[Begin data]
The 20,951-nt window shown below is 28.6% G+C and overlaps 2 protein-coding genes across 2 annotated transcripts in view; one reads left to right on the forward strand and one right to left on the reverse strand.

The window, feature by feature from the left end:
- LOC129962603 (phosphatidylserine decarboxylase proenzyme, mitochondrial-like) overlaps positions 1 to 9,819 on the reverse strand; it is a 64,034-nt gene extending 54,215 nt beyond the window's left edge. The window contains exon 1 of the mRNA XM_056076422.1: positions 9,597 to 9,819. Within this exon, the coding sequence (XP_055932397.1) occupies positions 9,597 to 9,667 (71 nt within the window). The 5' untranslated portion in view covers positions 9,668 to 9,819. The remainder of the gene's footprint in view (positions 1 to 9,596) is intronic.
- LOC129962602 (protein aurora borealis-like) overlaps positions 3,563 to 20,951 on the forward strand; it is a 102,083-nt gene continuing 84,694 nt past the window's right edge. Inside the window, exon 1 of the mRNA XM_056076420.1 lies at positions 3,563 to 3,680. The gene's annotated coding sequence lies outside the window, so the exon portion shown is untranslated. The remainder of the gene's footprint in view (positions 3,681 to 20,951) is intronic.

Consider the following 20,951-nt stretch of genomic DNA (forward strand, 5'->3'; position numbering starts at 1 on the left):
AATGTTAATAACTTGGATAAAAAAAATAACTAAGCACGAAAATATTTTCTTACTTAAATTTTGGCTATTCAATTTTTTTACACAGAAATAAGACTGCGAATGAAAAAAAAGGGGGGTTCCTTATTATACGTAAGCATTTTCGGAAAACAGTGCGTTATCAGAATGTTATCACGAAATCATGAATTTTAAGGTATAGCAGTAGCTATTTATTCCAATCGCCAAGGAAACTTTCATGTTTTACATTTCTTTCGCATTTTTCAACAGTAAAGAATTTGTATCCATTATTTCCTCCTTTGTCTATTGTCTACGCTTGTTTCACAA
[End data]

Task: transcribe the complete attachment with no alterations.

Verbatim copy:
The 20,951-nt window shown below is 28.6% G+C and overlaps 2 protein-coding genes across 2 annotated transcripts in view; one reads left to right on the forward strand and one right to left on the reverse strand.

The window, feature by feature from the left end:
- LOC129962603 (phosphatidylserine decarboxylase proenzyme, mitochondrial-like) overlaps positions 1 to 9,819 on the reverse strand; it is a 64,034-nt gene extending 54,215 nt beyond the window's left edge. The window contains exon 1 of the mRNA XM_056076422.1: positions 9,597 to 9,819. Within this exon, the coding sequence (XP_055932397.1) occupies positions 9,597 to 9,667 (71 nt within the window). The 5' untranslated portion in view covers positions 9,668 to 9,819. The remainder of the gene's footprint in view (positions 1 to 9,596) is intronic.
- LOC129962602 (protein aurora borealis-like) overlaps positions 3,563 to 20,951 on the forward strand; it is a 102,083-nt gene continuing 84,694 nt past the window's right edge. Inside the window, exon 1 of the mRNA XM_056076420.1 lies at positions 3,563 to 3,680. The gene's annotated coding sequence lies outside the window, so the exon portion shown is untranslated. The remainder of the gene's footprint in view (positions 3,681 to 20,951) is intronic.

Consider the following 20,951-nt stretch of genomic DNA (forward strand, 5'->3'; position numbering starts at 1 on the left):
AATGTTAATAACTTGGATAAAAAAAATAACTAAGCACGAAAATATTTTCTTACTTAAATTTTGGCTATTCAATTTTTTTACACAGAAATAAGACTGCGAATGAAAAAAAAGGGGGGTTCCTTATTATACGTAAGCATTTTCGGAAAACAGTGCGTTATCAGAATGTTATCACGAAATCATGAATTTTAAGGTATAGCAGTAGCTATTTATTCCAATCGCCAAGGAAACTTTCATGTTTTACATTTCTTTCGCATTTTTCAACAGTAAAGAATTTGTATCCATTATTTCCTCCTTTGTCTATTGTCTACGCTTGTTTCACAA